The BTS Road in Edappally resembles a war zone, thanks to the Kerala Water Authority.
The BTS Road in Edappally resembles a war zone, thanks to the Kerala Water Authority (KWA).
This is the third time that the 800-metre-long road is being dug up in the last two years, say residents. The result – the dust emanating from the trenches and portions covered with mud is making their life miserable.
“Numerous residents, especially children and senior citizens are encountering breathing problems and are falling prey to respiratory diseases,” said K. Nandakumar, the president of East BTS Road Residents’ Association.
So much is the dust and slush on the road that the compound wall, roof and frontage of houses have adorned a dark brown shade. People are also getting used to the brown leaves of trees and plants.
“Pedestrians and two-wheelers losing their balance and falling on the road is yet another problem in the thickly-populated area,” said John Vilangadan, a resident.
Priya, a house wife said that her children are getting recurrent bouts of fever and cough because of the all-pervading dust. “I have to clean up the house and its outdoors many times a day, despite keeping the doors and windows closed,” she said.
The KWA had been blamed for the present plight of the road. “The contractor deployed by the agency for laying pipelines along the road under the Kerala Sustainable Urban Development Project is in no mood to complete the works. This is the peak of irresponsibility and the KWA is not bothered about the plight of residents,” said Pius Joseph, the councillor representing the area in Kochi Corporation. “Each day, no more than three or four workers are seen at work sites and this is delaying the laying of pipelines to the adjacent Perumbotta Road.”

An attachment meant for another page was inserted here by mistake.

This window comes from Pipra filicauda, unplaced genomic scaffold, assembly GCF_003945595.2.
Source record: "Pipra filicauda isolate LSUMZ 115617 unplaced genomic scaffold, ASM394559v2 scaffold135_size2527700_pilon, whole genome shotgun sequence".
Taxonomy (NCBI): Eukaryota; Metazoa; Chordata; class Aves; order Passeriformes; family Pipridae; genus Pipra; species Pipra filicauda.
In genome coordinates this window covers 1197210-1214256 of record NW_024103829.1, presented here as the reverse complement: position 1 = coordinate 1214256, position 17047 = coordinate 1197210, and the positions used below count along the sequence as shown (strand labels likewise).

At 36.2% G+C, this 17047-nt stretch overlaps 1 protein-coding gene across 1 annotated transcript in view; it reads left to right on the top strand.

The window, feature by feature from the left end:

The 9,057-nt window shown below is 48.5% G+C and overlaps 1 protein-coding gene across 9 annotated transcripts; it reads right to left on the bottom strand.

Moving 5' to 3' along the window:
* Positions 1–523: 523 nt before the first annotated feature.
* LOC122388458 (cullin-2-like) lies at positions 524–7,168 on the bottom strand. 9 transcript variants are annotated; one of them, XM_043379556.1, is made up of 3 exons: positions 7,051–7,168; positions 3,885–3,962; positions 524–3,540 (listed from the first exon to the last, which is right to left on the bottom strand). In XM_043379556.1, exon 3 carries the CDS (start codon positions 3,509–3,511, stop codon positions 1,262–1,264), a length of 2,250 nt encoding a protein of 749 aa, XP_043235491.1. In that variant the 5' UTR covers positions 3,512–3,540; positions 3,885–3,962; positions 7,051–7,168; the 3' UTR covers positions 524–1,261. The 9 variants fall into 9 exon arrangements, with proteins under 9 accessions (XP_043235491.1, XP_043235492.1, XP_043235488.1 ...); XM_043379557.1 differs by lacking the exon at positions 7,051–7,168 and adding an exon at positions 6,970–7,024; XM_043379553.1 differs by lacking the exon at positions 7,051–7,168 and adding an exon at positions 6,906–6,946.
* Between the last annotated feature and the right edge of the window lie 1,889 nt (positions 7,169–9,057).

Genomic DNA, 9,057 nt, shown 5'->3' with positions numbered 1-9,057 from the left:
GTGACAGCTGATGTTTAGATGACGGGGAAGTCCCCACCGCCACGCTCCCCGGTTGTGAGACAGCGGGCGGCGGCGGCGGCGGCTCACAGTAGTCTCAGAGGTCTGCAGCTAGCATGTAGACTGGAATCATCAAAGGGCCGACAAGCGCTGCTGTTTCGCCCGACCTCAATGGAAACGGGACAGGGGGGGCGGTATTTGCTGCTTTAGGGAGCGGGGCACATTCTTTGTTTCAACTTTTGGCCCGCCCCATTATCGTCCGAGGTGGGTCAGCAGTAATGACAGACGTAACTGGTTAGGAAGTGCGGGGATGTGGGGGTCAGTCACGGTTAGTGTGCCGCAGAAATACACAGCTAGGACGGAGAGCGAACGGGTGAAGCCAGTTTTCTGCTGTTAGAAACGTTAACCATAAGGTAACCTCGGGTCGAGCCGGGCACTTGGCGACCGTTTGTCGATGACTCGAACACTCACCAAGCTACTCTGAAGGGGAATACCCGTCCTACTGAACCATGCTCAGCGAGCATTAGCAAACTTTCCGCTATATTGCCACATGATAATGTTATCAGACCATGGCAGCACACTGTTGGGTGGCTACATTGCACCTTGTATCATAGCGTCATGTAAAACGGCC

He alleged that the contractor has sub-let the pipe laying works to sub contractors. “This irregularity must be probed. Fed up with the delay, residents joined me in laying siege to the work site, following which the work supervisor promised that the dug up portion will be sprinkled with water each day to reduce dust. Even this is not being done,” he said.
Following this, Mayor Tony Chammany and Benny Behanan, MLA visited the area, and gave an assurance to speed up the works and tar-coat the road. But the situation remains as bad as before.
To a question on whether the Corporation was willing to hand over the busy road to the PWD, Mr. Joseph said that this would help improve the quality of resurfacing and also prevent water logging.
Though the Corporation had earmarked Rs 27 lakh in 2010 to repair the road, it was postponed because of successive trenching. “The stretch was earlier dug up twice for the laying of power cables,” said K. K. Gopakumar, another resident.
Among the most distressed by the road’s plight is Padmini, a traffic police warden who has been deputed to divert vehicles from the road’s entry point.
She was seen trying to persuade drivers to use alternative roads. “Some motorists try to force their way through the road and I have to stand on the road’s centre and block their way.” She covered her face with a handkerchief, to escape from the dust.
In the absence of the police during early morning hours, over 100 tipper lorries pass through the road despite heavy vehicles being barred entry through it.
“It is a tough job for a few of us who take turns during morning hours to manage and divert the traffic,” said Premachandran D.
He dreams of seeing a cleaner and better BTS Road in the near future.
Road users also have to brave broken and uneven foot paths along the stretch, a pointer to Kochi Corporation’s ineptitude. The demand to widen the road too has fallen on deaf ears.